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When Leaders Depart, Disciples Apply Lessons Learned

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One of the refrains we have heard over and over again regarding the loss of Maya Angelou is this: “There was just so much more she had to teach us.”
Certainly that is true; she was constantly writing and composing truths for us to hear and read.

Thus, I feel certain there are works to be published in the near future that will be discovered in her files and journals.

We have heard numerous testimonies of what she did teach us.

One of my favorite stories about Angelou comes from a preacher, who tells about having her to his church right about the time he was starting to write a memoir regarding his difficult relationship with his father.

Before the service, they were in his office and she asked him if he was writing anything. He told her he was seriously considering writing about his relationship with his dad.

Angelou came over to him, took his hands and began to sing, “Sometimes I Feel Like a Motherless Child.”

When she finished the song, she said to him, “I was brave for you, to sing for you. … Now you go and be brave and tell the world your story.”

That takes courage, but that is what she did best, allowing her life to call out more in those around her and her readers.

Many of us have heard and read different stories of her and what she inspired in those who knew her and those who read her works. She is an author and person of profound inspiration who will be most missed.

She died the Sunday before Ascension Sunday, the Sunday where we try to celebrate Jesus’ return to the Kingdom.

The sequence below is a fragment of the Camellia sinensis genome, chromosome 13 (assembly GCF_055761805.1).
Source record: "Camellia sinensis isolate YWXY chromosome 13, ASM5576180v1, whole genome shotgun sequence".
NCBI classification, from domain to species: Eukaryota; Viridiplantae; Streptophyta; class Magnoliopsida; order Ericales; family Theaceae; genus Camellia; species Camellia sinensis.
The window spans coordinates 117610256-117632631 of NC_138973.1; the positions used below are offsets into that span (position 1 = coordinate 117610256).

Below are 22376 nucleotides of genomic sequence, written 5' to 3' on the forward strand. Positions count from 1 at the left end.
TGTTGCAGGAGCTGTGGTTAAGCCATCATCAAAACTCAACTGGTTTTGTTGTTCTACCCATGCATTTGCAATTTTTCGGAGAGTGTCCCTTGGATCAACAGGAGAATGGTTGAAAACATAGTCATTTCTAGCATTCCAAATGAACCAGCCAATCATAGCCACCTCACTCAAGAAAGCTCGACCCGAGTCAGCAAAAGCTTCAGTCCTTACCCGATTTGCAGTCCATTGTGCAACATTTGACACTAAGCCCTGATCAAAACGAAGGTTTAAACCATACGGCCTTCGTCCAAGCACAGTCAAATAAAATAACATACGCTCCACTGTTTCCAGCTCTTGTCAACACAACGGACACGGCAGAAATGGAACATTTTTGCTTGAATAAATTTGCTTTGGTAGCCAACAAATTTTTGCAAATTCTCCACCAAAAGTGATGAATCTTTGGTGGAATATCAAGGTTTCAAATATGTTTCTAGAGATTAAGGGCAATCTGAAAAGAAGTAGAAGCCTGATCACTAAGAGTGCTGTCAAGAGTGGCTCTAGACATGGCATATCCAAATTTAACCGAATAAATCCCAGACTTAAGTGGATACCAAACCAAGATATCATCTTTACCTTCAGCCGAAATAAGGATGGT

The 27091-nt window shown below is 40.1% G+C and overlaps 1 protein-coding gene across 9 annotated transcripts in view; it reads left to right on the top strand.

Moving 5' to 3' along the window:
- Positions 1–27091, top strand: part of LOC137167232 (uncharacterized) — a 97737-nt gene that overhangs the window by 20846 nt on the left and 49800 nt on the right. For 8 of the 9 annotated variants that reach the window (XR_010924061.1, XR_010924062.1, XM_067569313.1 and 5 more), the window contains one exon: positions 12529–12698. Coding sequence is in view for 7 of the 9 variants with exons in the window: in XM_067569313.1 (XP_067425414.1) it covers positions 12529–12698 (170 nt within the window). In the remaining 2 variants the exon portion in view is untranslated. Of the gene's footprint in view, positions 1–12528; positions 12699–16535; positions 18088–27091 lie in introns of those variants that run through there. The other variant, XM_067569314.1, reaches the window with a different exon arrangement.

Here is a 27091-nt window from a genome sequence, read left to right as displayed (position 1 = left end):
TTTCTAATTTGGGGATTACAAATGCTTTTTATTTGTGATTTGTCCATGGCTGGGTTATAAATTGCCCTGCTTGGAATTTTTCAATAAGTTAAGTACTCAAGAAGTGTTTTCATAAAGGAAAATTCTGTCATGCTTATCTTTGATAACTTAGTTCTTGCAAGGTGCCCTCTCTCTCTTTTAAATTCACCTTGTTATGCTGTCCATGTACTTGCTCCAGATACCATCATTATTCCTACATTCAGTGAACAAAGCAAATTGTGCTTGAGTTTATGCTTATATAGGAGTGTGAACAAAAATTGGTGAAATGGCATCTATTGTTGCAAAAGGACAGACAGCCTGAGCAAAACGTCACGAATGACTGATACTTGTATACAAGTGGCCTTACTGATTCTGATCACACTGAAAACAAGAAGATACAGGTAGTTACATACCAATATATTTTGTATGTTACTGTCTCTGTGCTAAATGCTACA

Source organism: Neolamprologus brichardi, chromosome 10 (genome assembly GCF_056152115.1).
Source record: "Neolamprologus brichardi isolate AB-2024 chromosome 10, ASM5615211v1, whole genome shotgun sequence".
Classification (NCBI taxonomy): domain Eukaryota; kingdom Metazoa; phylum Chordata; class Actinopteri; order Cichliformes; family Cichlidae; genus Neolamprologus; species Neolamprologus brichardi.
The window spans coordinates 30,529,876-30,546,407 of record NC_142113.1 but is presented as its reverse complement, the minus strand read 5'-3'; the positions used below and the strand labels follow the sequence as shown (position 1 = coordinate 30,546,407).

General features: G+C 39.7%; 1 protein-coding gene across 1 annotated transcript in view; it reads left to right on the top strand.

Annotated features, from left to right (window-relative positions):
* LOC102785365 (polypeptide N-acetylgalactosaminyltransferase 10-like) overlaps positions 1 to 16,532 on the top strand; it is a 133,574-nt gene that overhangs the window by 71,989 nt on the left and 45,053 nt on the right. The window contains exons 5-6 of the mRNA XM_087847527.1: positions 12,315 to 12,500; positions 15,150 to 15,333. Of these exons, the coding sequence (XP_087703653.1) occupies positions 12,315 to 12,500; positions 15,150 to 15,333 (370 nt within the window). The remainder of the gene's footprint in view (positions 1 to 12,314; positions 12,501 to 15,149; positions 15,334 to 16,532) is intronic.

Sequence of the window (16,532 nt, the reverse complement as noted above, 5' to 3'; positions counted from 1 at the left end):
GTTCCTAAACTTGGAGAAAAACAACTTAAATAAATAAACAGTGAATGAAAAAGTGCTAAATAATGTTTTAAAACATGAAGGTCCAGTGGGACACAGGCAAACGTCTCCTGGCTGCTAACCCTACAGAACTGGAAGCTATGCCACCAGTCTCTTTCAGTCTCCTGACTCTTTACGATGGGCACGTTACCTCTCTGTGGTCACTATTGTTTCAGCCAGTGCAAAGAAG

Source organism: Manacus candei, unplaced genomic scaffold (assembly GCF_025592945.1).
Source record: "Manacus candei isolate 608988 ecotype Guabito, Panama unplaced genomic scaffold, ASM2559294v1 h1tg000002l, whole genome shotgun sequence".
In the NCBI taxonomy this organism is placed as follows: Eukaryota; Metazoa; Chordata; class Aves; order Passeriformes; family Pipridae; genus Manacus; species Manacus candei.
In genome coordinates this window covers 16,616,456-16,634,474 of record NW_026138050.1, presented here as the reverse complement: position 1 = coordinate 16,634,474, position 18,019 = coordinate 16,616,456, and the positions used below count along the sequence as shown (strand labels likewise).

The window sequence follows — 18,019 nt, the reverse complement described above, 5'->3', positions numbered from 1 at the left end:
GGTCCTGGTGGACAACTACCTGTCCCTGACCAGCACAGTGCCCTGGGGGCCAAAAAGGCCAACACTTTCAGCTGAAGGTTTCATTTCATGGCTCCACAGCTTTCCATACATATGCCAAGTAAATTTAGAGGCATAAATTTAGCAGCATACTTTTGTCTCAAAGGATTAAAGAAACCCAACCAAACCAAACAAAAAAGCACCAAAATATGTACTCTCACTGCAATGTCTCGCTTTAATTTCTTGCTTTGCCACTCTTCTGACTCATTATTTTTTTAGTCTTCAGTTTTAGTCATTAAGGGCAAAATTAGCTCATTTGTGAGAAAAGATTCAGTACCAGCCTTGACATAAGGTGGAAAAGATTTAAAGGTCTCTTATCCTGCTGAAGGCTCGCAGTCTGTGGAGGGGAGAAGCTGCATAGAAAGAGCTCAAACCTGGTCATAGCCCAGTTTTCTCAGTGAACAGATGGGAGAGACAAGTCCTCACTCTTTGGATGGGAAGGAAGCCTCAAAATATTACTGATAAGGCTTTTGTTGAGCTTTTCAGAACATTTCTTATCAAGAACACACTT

It’s a difficult Sunday to celebrate because in some odd ways we are celebrating the absence of the one whose presence we most need.

We celebrate the leaving of the one for whom we most long. It’s not only a Sunday we don’t entirely understand, but it is also a Sunday where we don’t quite know how to act.

There is a mixture of grief and joy, which I think Jesus shared.

Jesus grieved leaving us but had deep joy for our future as well. Jesus knew it was time, and the future work was supposed to be accomplished by us. He began the work and we continue the work.

While being careful not to press the comparison too far, I think Angelou and Jesus have this in common.

While there was plenty more that both of them could have accomplished and taught, they were fine to leave the application of their words and deeds to those whom they had touched, inspired and who had received their ministry of words and life.

They both did the work assigned to them, and then it was and now it is their students’ time and turn to finish their work.

Both of them took humanity to new places and then said, “Now go and finish what was begun.”

This means that in the mixture of joy and grief, there needs to be a sense of calling that emerges in the wake of this observance.

We must know this is the season where Jesus commanded us to go and finish what he began.

We need to understand we now carry a most important story and we need to work our hardest to bring it into reality as deeply as we can.

Griff Martin is co-pastor of University Baptist Church in Baton Rouge, Louisiana.